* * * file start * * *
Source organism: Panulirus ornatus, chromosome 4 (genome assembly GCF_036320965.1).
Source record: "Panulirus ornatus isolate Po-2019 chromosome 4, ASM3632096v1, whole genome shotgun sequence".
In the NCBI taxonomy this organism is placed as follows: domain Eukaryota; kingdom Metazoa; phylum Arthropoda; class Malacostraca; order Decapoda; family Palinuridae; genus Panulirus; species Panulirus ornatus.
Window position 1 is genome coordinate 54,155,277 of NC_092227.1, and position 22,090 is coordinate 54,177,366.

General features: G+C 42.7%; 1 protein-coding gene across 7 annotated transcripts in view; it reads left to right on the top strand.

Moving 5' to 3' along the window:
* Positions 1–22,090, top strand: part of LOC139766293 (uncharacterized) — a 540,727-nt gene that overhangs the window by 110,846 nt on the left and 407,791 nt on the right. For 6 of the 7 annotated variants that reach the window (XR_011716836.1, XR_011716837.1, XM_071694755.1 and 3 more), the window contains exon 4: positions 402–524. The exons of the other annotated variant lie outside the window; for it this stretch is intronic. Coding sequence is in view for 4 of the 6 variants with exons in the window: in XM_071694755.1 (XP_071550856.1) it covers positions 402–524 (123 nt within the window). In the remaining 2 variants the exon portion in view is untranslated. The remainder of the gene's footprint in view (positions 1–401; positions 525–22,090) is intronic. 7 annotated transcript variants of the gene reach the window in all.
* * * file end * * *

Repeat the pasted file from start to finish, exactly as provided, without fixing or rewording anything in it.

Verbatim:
Source organism: Panulirus ornatus, chromosome 4 (genome assembly GCF_036320965.1).
Source record: "Panulirus ornatus isolate Po-2019 chromosome 4, ASM3632096v1, whole genome shotgun sequence".
In the NCBI taxonomy this organism is placed as follows: domain Eukaryota; kingdom Metazoa; phylum Arthropoda; class Malacostraca; order Decapoda; family Palinuridae; genus Panulirus; species Panulirus ornatus.
Window position 1 is genome coordinate 54,155,277 of NC_092227.1, and position 22,090 is coordinate 54,177,366.

General features: G+C 42.7%; 1 protein-coding gene across 7 annotated transcripts in view; it reads left to right on the top strand.

Moving 5' to 3' along the window:
* Positions 1–22,090, top strand: part of LOC139766293 (uncharacterized) — a 540,727-nt gene that overhangs the window by 110,846 nt on the left and 407,791 nt on the right. For 6 of the 7 annotated variants that reach the window (XR_011716836.1, XR_011716837.1, XM_071694755.1 and 3 more), the window contains exon 4: positions 402–524. The exons of the other annotated variant lie outside the window; for it this stretch is intronic. Coding sequence is in view for 4 of the 6 variants with exons in the window: in XM_071694755.1 (XP_071550856.1) it covers positions 402–524 (123 nt within the window). In the remaining 2 variants the exon portion in view is untranslated. The remainder of the gene's footprint in view (positions 1–401; positions 525–22,090) is intronic. 7 annotated transcript variants of the gene reach the window in all.